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Painthappy 01-28-2013 03:13 PM

Thinking out loud: How much cash should you have at home?
Here's a thought... How much physical cash should you keep at home? I got thinking about this when our power went down a while back. Ice storm, no power, no ATM's, no cash.

Stores had stuff to sell, but no machines for taking debit cards. (generators for power, but the lines were down so no point of sale purchases being made).

And the ATM's that WERE working, were out of cash due to everyone taking out what they could when they could.

Most of the younger generations just don't carry cash. I'm one of them. I rarely have cash on me, but having a bit at home for emergencies is probably a good idea.

Heck even ATM's limit the amount you can take out in a day.

So right now every month I'm taking a little bit out and putting it in my safe. I'm not sure how much to actually put aside, but I figured starting it is the right way to go about it.

desertT1 01-28-2013 03:20 PM

If I needed cash, I'd raid my kids' little stashes. They probably have about $100 total at any given time. We deposit cash into their accounts from time to time though, so that well could be dry. When the wife and I were serving, we'd have anywhere from several hundred to a few thousand dollars on hand because we didn't ever deposit cash tips. It's easier to just bring some with you and spend it than it is to deposit it and then spend it.

I like the subject though. Out here, water is more valuable than cash in the summer. If there was an outage, I'd rather be sweating, temporarily broke, but with plenty to drink.

paintslinger16 01-28-2013 03:28 PM

I am the cash guy, I have the ATM card but dont even remember my pin.
Pay days I take my cash out so I am never caught without at least 100~200 bucks on me.
We have had two ice storms in NNY and that was the hardship with some places they had gensets to power the gas station, but you better have cash.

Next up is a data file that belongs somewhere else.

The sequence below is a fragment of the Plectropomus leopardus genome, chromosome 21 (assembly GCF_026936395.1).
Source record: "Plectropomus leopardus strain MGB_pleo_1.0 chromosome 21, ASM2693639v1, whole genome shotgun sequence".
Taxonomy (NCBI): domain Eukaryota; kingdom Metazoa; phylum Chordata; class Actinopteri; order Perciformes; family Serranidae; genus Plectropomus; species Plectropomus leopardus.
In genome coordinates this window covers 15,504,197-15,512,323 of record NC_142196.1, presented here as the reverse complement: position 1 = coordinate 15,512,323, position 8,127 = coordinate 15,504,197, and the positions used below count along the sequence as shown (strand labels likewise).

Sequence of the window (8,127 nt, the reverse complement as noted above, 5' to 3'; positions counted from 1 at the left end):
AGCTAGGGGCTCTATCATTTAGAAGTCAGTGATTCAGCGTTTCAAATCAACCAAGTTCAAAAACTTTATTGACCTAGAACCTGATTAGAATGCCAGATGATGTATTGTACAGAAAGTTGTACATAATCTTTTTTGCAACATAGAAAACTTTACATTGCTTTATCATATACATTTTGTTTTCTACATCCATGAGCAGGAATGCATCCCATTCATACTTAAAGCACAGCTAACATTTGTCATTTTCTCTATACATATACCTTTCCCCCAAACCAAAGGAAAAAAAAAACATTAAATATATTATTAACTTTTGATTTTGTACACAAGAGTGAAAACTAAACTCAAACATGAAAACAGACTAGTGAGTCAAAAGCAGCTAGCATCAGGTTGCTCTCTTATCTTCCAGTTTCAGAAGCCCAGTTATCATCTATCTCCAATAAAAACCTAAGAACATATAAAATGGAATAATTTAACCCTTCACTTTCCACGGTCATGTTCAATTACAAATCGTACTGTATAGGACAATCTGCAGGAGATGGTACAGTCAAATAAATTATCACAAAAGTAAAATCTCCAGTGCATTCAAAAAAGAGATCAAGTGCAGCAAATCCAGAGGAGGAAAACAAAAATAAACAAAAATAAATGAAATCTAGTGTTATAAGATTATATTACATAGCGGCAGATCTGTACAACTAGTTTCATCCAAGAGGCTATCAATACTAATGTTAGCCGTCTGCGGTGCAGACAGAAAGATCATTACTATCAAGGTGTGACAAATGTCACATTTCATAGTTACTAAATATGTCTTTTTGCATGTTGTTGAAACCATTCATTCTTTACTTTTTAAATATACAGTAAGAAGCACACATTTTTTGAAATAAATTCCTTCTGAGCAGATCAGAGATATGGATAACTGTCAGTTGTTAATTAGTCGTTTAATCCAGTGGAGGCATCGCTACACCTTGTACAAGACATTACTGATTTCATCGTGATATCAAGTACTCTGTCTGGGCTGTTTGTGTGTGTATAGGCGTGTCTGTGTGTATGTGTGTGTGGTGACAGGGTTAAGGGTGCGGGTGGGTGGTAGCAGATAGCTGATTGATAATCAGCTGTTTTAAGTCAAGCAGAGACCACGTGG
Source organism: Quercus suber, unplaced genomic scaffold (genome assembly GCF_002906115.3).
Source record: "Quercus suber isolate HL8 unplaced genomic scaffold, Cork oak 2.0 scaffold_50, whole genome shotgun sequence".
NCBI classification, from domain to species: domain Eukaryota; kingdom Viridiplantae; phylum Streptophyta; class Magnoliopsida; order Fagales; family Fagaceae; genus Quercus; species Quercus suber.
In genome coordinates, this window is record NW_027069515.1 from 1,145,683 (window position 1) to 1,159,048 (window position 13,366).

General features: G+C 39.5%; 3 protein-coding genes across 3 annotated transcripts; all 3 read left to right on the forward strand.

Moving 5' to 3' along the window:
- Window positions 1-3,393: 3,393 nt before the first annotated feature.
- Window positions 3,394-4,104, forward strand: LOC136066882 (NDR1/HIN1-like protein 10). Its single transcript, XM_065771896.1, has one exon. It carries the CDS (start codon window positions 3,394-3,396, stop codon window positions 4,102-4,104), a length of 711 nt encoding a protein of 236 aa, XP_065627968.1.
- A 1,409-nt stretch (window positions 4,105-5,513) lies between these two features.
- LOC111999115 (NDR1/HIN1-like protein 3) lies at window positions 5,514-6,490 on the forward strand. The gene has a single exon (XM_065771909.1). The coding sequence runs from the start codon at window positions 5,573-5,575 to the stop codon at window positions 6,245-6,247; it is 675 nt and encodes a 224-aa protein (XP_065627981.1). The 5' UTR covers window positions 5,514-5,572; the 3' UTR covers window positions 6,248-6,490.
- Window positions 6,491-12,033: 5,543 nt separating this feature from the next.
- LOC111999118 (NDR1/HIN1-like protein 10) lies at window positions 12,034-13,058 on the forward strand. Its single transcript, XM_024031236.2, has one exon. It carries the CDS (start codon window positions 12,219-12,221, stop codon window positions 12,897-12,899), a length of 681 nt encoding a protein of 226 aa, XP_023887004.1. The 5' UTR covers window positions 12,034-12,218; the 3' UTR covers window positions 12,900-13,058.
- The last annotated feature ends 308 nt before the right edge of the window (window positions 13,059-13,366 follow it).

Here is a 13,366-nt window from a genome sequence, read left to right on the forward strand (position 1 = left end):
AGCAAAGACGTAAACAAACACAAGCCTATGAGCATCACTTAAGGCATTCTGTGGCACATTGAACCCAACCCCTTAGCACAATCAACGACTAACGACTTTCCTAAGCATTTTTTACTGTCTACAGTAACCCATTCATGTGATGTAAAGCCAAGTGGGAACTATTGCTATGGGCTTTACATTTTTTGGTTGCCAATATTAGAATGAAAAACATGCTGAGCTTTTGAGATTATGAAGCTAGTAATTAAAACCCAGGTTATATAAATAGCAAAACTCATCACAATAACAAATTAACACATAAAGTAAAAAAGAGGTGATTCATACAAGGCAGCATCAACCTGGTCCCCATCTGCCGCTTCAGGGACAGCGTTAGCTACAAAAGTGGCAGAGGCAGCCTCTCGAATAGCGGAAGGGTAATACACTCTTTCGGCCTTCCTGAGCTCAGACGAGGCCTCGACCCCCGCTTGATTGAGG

Worst case you may need to fill up just to drive out of the damaged are that is 50-100 bucks and if your going to wait it out, you need at least that much for some staples that will keep without having power.

Dave Cameron 01-28-2013 03:28 PM

I don't generally carry cash on me but I keep about a grand in the safe for situations like you mentioned.

Mr. Hick 01-28-2013 03:31 PM

Why would I tell you how much cash I store in my home??? :P

I do a LOT of side jobs for cash. Cash is king. I use my checking/debit for bills. Practically all other spending in done in cash.

Painthappy 01-28-2013 03:41 PM


Originally Posted by Mr. Hick (Post 2606878)
Why would I tell you how much cash I store in my home??? :P

I mean.. Only hypothetically speaking ;)

I think having $1000 is a good safe number. At minimum, at least enough to fill up a tank of gas and hit the grocery store for a weeks worth of items. So maybe $300 minimum on the safe side?

But I'm the overly cautious person, and figure a months worth of bills (including your mortgage) in cash might be enough for the truly prepared.

Of course the REAL trick will be to have it and not touch it.

Dave Cameron 01-28-2013 03:43 PM

That's easy, just forget the safe combo! At least that's how I handle it.

808raoul 01-28-2013 03:43 PM


Originally Posted by Dave Cameron (Post 2606874)
I don't generally carry cash on me but I keep about a grand in the safe for situations like you mentioned.

This would be my thoughts also.

forstgump 01-28-2013 03:48 PM

What is cash? I haven't used it in so long!

desertT1 01-28-2013 04:34 PM


Originally Posted by CJOttawa (Post 2606951)
I see the issue as "access to funds", not so much "access to cash."

There are small businesses around that accept PayPal or other forms of payment.

Interac Electronic Funds Transfers are available here in Canada - sort of like a debit transaction but between email addresses.

There are just so many ways to move money around, I don't carry cash at all.

Remember these?

When I worked retail in high-school, we had one of those and used it all the time. Every cashier seems to still have one under their cash register.

We have enough food to last a few weeks. The car is fueled up so if we need to we can drive several hours away, if needed.

I've seen those card slider press things (no idea what they are actually called, but have seen them used many times) tucked away at several checkout lanes. I'm only slightly put off by the fact that I have been in places trying to check out when they lose their connection to verify transactions. Even though the devices are there, guess how many cashiers and managers knew how to use them?

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